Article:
Better to see if we actually have a big problem, and if we do, then come up with a better solution. The current rate of warming is currently far below the IPCC projections for the amounts of GHGs and black carbon and ozone and methane that have been emitted in the last 100 years or so.

John from CA

Where’s Anna these days — best of the WUWT comments?
When Sun’s Too Strong, Plankton Make Clouds
http://www.nasa.gov/vision/earth/environment/0702_planktoncloud.html
LOL, they are now discovering iron dust bloom implications on cooling? Is the entire Scientific community functioning in a different timeframe or are they all deaf to their own research?

David Falkner

These microorganisms grow uptaking the CO2 found in the atmosphere and when they die they sink releasing carbon into the depths of the ocean.
Ok. Then what happens to the carbon? The ocean circulation patterns takes it up and dumps it out to the atmosphere? It sits in a neat little package? Oceanic carbon gnomes play carbon tennis? It sinks to the ocean floor, never to be released? And if these phytoplankton blooms capture carbon and then release it into the ocean, why are PH levels neutralizing when the blooms are at a lesser state?
Also, what’s the explanation for the failure of the experiment where they tried to seed the phytoplankton with iron?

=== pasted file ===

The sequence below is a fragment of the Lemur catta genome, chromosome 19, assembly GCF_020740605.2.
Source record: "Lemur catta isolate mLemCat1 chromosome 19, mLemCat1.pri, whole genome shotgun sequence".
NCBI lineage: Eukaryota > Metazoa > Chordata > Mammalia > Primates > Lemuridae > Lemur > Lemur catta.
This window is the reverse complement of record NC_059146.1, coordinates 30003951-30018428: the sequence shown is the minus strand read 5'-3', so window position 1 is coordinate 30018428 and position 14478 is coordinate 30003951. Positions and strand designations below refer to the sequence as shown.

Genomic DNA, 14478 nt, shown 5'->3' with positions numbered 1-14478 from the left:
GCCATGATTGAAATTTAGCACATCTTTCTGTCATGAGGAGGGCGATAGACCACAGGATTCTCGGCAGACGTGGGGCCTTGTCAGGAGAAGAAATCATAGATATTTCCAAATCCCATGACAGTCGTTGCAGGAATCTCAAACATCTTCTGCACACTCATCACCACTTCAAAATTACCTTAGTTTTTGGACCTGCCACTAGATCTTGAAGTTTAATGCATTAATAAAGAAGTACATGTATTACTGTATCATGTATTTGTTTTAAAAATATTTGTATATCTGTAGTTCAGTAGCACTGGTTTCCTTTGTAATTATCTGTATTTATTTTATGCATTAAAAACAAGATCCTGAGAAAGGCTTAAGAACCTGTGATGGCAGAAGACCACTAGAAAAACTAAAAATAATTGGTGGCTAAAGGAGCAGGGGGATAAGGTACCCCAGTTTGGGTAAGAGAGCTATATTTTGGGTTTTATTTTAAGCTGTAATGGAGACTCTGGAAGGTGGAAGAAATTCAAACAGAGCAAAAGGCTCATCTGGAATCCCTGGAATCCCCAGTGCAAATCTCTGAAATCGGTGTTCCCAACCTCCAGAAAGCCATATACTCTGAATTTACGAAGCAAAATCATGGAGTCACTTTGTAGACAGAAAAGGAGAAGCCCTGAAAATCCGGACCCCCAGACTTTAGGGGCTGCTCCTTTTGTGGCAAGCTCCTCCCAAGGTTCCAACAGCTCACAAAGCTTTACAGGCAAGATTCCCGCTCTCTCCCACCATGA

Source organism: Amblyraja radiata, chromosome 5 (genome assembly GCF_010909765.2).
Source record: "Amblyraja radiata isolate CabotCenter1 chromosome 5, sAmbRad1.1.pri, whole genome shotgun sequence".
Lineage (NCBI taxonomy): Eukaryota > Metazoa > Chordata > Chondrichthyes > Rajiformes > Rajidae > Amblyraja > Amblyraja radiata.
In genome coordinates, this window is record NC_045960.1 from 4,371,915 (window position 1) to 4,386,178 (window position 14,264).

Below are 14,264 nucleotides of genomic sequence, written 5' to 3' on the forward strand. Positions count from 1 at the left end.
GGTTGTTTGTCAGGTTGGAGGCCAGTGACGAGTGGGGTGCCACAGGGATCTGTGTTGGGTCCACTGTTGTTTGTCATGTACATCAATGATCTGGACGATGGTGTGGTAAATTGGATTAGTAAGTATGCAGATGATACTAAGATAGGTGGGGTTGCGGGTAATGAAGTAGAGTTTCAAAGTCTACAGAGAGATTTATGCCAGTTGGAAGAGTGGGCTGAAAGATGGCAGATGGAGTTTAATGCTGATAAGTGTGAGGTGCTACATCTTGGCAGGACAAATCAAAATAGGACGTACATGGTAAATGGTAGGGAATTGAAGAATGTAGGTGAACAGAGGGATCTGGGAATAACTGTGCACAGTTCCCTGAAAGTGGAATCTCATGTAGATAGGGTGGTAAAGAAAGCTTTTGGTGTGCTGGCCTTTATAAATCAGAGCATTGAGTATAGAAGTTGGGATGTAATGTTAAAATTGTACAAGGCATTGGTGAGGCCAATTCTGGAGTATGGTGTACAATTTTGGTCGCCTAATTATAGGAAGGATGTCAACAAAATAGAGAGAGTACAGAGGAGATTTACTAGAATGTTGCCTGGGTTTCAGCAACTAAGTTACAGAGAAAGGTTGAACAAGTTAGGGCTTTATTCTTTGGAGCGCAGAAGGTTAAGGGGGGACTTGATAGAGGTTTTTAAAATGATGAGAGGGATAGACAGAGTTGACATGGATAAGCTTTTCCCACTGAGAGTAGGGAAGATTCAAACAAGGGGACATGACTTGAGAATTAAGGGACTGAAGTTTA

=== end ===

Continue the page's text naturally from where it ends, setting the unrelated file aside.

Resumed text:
So true – excellent tune. 😉

John from CA

So let’s see if we can put 2 and 2 together without the need for a computer model that pooches the result.
What exactly is the Universitat Autonoma de Barcelona study suggesting and which of the moronic Green groups do we need to tie to their beds so they don’t Pooch the Puppie and destroy our planet with stupid schemes?

Paul S

I remember my biology teacher at high school in 1984 telling us that it had been suiggested that dumping a ship load of iron oxide in the ocean could cause an ice age due to the sudden increase in phytoplankton. This is obviously an old and unoriginal idea.

Grey lensman

David said
Quote
Ok. Then what happens to the carbon?
Unquote
Over time, as climate is, it forms chalk, limestone and marble or coal or some oil.
It’s rocket science

Rational Debate

Geoengineering by dumping iron into the ocean is just begging for a nasty emergence of the Law of Unintended Consequences. Sure, too little iron can be limiting – but in most biological systems, too much iron strongly promotes inflammatory responses which wreak havoc on organs and systems, and then causes death.